Hell I live in the area where commuter rail exist in the US with the VRE.

    Proper investment and development allows these systems to function in efficient ways. On top of the fact trains are much less polluting per mile traveled than air or car.

    Ditto the MARC up in Maryland. A proper commuter train is incredible in regards to QoL and it's going to be what I miss most of all living out here.

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  • monikermoniker Registered User regular
    edited April 1
    spool32 wrote: »
    Southwest will do $50 on-way hops from Dallas to Houston and it takes you under 3 hours from lot to lot. Is Amtrak going to be able to beat that?

    If given funding to build a standard high speed rail line? (Nothing fancy, literally 40 year old off the shelf parts) Yes.

    It would likely do it in 90 minutes from downtown to downtown. As much as you can describe any part of Houston as 'downtown' anyway.

    moniker on
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  • AngelHedgieAngelHedgie Registered User regular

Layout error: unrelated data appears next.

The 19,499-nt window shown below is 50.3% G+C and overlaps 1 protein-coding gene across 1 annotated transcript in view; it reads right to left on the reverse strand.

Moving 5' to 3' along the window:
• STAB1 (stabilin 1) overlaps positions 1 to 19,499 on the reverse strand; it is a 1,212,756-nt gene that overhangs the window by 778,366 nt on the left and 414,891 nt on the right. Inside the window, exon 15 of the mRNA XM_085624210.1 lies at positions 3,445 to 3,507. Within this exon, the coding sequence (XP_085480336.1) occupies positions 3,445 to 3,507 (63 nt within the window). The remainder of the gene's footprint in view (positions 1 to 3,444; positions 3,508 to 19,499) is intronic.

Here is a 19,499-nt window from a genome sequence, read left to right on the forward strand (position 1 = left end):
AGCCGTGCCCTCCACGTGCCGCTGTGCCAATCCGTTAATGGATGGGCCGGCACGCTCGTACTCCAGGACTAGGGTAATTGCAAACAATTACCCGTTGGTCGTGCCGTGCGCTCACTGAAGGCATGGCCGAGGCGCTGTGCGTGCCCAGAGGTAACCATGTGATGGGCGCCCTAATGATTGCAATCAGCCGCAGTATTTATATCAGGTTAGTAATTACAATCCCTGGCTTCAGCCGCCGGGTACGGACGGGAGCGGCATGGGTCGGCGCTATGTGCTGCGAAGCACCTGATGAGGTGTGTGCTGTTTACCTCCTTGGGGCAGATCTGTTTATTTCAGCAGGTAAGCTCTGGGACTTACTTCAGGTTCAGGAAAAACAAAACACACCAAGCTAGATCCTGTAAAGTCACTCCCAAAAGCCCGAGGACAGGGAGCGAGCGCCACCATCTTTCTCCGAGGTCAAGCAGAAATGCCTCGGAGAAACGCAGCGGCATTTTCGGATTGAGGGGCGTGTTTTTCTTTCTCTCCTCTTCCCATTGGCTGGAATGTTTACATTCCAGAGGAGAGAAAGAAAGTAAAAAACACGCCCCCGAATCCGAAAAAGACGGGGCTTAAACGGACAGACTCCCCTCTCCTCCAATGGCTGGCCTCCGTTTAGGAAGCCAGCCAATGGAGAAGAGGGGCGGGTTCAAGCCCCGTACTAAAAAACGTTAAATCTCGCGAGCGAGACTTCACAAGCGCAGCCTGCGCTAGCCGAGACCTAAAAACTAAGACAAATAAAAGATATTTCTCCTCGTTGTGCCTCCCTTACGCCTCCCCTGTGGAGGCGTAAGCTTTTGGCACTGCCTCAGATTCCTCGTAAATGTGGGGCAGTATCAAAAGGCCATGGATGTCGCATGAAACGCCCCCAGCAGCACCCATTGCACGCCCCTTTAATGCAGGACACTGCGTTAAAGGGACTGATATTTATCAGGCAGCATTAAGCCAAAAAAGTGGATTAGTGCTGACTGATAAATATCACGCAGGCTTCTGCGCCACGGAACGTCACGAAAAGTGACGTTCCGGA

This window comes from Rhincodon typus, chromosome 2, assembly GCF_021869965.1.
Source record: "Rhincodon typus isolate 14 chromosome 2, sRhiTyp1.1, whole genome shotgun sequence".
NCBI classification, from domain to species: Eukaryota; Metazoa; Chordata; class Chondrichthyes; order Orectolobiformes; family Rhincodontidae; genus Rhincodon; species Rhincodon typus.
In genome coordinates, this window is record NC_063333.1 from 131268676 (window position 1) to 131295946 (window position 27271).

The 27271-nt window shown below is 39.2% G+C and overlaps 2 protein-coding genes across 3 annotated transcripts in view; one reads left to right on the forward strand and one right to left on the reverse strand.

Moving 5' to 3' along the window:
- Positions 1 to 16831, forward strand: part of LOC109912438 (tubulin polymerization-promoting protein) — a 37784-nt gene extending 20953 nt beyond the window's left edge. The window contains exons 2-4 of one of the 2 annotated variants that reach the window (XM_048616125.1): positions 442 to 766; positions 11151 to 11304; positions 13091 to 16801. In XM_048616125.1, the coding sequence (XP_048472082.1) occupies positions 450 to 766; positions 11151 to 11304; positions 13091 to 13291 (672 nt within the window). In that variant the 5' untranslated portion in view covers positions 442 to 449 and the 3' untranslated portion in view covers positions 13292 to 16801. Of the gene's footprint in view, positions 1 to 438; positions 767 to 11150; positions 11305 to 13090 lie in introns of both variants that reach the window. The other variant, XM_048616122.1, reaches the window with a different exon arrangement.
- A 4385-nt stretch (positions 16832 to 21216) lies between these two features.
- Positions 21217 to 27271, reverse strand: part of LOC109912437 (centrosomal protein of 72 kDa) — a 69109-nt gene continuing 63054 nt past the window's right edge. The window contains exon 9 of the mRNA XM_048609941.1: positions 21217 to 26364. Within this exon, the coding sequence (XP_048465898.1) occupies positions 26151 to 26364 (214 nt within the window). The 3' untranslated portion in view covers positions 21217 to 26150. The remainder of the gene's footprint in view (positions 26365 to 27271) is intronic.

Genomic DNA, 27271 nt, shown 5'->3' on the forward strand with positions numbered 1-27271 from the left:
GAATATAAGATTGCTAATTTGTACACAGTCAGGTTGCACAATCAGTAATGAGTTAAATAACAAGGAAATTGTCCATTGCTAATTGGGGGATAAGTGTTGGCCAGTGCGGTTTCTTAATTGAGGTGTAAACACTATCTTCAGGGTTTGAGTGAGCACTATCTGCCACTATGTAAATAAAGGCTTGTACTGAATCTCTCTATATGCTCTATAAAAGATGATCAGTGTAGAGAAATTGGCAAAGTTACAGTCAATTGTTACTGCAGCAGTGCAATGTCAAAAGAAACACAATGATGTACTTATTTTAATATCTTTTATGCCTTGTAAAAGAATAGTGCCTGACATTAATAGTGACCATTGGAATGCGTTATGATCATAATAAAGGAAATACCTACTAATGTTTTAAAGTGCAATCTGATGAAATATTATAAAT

Quid wrote: »
    Mazzyx wrote: »
    spool32 wrote: »
    Mazzyx wrote: »
    spool32 wrote: »
    Amtrak is a fucking joke though. Austin - Boston takes like 50 hours and costs 3x as much as airfare. it's not practical for any extended travel.

    This is because of under development and funding.

    There will be trips that are much more efficient by air but you can make a lot of different trips especially in a place like Texas between major cities fast, cheap, and efficient.

    And again we know this because the rest of the developed world has done it.

    Amtrak stays a joke as long as we don't fund and develop it.

    I think it's because airplanes are way faster, dude. Though I agree with you for TX intercity, there's just no world in which cross-country travel is viable by train. Who would spend 2 of their vacation days just getting to the destination?